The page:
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Jo'Burg Days: Sad Day

Barbara Durlacher is deeply moved by the death of her neighbour, Aidan, and pays this heartfelt tribute to a man who flew a Spitfire during the Battle of Britain.

The reason for calling this column Sad Day is because my dear old neighbour (the ex-WWII Battle of Britain Spitfire pilot) died last night and I have been more affected by it than I had expected.

You know, when I first had him and his wife Penny in for a drink and he chatted about flying Spitfires in the war I thought to myself… ‘In your dreams, my boy - you can’t be more than 67, so where do you come from with this bragging that you flew Spits in WWII?”

Aidan was slender, with dark brown hair, a typical military moustache, extremely active, walking all over the village, putting us all to shame with his energy and vitality; there was no way he could be old enough to have flown Spitfires in the last war.

Then some weeks later, I casually said to Penny ”How old is Aidan?” and she proudly replied “Oh, he’s 87, and I’ll be 85 in two weeks time, and we’ve been married for 47 years!”

‘Oops!’ I thought, metaphorically eating my words, ‘Then perhaps Aidan is old enough to have flown in the Battle of Britain, and that everything he was telling me was true!’

Throughout the short time I knew him, I found him to be the most kindly and sensitive of men, one of, in the moth-eaten phrase, nature’s gentlemen, a sweet, kindly, worldly, sophisticated and wise commentator on the follies of the world, and somebody I was always glad to have a quick chat with. And now …..

He had been failing for some months, ever since he had pneumonia badly during the winter and was hospitalised a couple of times. Whilst in hospital his doctor discovered that a triple heart bi-pass he had about 10 yrs ago was failing - the valves were blocked and the heart was working overtime trying to keep the poor dear old man alive.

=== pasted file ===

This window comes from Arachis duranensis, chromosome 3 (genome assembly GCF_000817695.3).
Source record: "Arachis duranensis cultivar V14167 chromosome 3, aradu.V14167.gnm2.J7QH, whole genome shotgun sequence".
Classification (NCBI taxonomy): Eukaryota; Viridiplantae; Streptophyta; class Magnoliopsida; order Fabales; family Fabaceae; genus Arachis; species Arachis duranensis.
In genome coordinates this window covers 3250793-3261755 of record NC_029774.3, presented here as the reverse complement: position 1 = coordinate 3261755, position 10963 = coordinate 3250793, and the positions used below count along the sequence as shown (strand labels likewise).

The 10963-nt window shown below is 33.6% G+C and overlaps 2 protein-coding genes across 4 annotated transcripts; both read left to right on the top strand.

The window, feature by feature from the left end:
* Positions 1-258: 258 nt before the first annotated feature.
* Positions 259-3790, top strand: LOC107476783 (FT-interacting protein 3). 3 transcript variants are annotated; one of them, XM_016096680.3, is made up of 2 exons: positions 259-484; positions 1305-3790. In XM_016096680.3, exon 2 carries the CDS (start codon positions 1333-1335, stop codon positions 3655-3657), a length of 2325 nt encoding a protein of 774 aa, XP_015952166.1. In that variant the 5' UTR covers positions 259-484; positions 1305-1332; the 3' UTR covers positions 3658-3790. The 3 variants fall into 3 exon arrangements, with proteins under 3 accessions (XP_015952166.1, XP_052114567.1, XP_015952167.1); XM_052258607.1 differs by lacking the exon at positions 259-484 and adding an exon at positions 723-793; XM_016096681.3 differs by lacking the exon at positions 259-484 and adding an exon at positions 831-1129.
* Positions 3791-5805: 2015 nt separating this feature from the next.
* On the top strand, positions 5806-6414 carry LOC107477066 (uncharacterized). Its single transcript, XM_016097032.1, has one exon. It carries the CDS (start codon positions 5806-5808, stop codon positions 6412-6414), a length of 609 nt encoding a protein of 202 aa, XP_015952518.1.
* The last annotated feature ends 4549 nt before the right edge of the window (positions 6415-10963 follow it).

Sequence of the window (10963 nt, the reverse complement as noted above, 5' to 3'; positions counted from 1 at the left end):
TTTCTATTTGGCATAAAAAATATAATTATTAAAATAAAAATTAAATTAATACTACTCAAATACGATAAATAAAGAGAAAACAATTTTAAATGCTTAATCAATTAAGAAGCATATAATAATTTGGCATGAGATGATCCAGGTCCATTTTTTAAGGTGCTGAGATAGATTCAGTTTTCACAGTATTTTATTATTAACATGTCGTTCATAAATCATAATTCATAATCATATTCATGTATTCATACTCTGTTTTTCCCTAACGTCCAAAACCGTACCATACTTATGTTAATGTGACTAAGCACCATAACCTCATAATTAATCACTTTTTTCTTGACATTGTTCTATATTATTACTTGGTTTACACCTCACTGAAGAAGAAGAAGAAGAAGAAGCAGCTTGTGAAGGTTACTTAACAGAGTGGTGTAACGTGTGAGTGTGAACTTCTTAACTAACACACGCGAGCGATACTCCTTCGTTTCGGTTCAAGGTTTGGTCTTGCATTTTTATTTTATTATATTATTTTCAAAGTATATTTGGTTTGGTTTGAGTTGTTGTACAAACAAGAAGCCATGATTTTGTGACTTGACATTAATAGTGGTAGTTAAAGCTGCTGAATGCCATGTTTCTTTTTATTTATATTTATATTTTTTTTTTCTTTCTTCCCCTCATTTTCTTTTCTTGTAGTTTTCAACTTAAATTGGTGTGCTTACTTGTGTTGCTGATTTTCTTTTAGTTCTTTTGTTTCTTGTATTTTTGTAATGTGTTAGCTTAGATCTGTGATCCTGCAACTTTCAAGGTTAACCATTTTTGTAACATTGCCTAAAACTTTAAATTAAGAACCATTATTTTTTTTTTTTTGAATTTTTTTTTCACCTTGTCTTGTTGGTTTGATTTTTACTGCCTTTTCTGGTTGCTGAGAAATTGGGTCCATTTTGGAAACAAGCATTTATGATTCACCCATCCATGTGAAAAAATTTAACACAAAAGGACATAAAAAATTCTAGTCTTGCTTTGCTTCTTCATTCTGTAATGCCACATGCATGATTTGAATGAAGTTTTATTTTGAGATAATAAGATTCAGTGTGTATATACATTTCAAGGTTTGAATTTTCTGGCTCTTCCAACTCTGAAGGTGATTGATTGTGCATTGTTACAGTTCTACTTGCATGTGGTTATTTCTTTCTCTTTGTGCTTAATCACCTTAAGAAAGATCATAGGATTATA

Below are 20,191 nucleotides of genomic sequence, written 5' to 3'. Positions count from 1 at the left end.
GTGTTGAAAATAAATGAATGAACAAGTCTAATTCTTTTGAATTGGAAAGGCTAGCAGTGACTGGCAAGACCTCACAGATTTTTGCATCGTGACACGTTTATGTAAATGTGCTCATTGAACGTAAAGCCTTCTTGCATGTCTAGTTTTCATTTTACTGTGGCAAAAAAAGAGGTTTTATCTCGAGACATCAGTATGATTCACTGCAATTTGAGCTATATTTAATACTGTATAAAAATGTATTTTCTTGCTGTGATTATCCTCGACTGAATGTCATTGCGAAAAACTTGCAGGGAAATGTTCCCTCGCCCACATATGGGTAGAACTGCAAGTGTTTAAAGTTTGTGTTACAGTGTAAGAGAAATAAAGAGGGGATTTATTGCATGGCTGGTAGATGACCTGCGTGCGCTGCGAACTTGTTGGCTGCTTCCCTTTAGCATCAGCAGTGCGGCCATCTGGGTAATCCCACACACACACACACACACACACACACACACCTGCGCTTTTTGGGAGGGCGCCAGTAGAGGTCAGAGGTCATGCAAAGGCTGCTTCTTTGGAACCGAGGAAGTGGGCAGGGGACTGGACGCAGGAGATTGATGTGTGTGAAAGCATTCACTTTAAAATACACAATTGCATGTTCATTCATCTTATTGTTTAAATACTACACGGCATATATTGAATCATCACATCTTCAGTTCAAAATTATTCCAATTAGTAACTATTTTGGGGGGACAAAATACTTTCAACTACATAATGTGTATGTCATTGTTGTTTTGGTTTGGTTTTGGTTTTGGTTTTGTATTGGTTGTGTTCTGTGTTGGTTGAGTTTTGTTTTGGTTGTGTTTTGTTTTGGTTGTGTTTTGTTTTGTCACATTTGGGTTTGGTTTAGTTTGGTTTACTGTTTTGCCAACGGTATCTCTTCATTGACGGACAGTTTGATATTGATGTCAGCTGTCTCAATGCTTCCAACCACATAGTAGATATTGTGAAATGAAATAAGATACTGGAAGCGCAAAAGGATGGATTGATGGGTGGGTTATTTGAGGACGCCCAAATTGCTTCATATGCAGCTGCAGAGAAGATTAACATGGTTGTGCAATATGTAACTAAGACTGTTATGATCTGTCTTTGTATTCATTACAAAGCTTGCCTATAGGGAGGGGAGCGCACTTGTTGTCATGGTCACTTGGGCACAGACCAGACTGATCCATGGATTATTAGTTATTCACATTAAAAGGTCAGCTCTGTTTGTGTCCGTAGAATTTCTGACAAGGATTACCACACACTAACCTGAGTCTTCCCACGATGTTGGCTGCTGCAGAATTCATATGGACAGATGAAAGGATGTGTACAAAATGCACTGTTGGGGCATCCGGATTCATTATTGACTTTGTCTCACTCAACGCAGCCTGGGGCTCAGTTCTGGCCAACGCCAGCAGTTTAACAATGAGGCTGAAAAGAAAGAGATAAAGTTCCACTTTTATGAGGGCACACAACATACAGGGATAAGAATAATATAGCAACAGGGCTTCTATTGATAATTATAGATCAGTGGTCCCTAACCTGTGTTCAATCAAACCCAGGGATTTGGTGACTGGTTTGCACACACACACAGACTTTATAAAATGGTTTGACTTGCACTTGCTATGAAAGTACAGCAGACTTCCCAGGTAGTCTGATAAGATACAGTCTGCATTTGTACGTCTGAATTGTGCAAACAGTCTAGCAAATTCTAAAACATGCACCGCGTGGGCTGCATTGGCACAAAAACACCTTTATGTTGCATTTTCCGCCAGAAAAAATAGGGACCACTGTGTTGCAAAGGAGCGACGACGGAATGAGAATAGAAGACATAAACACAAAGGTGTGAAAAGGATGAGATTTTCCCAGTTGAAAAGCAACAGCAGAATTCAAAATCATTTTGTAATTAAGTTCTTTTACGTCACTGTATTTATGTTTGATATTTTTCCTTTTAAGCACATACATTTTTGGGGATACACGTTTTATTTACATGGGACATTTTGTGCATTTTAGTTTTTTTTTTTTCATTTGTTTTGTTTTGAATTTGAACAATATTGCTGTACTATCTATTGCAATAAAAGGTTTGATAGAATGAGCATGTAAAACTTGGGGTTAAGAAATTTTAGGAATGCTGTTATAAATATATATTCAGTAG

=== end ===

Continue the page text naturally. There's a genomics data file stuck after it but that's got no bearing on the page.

The doctor then put him onto blood-thinning medication and he responded quite well. He seemed to rally - and in fact, I had a good chat to him a few days ago and he was a bright as a button. Although he had lost a lot of weight - principally, I think, because the medics had taken him off all alcohol, he still had a hearty appetite and was in good nick.

He really enjoyed his couple of snorts in the evening, and missed his tipple - although he was always punctilious about serving Penny with her usual brandy and soda at 5:30pm. He looked well, despite the weight loss, and his mind was completely normal.

Anyway, enough of all this - the dear thing dropped dead last night, whilst reading a book at the dining table with his wife of 47 years quietly watching telly next to him, and the family have been rallying around since.

His going will be a great loss to us all, and I will always remember him as being my personal contact with One of the Few. One of the last of those remaining, the brave young lads who saved the world in 1941 when Britain was tottering on the verge of defeat and they roared into the sunlit silence, into the skies of southern Britain and took on the might and power of the Luftwaffe and defeated them all.

In the beautiful Zulu words… “Hamba Gashle, dear Aidan (Go with God) and what a privilege it has been to know you.


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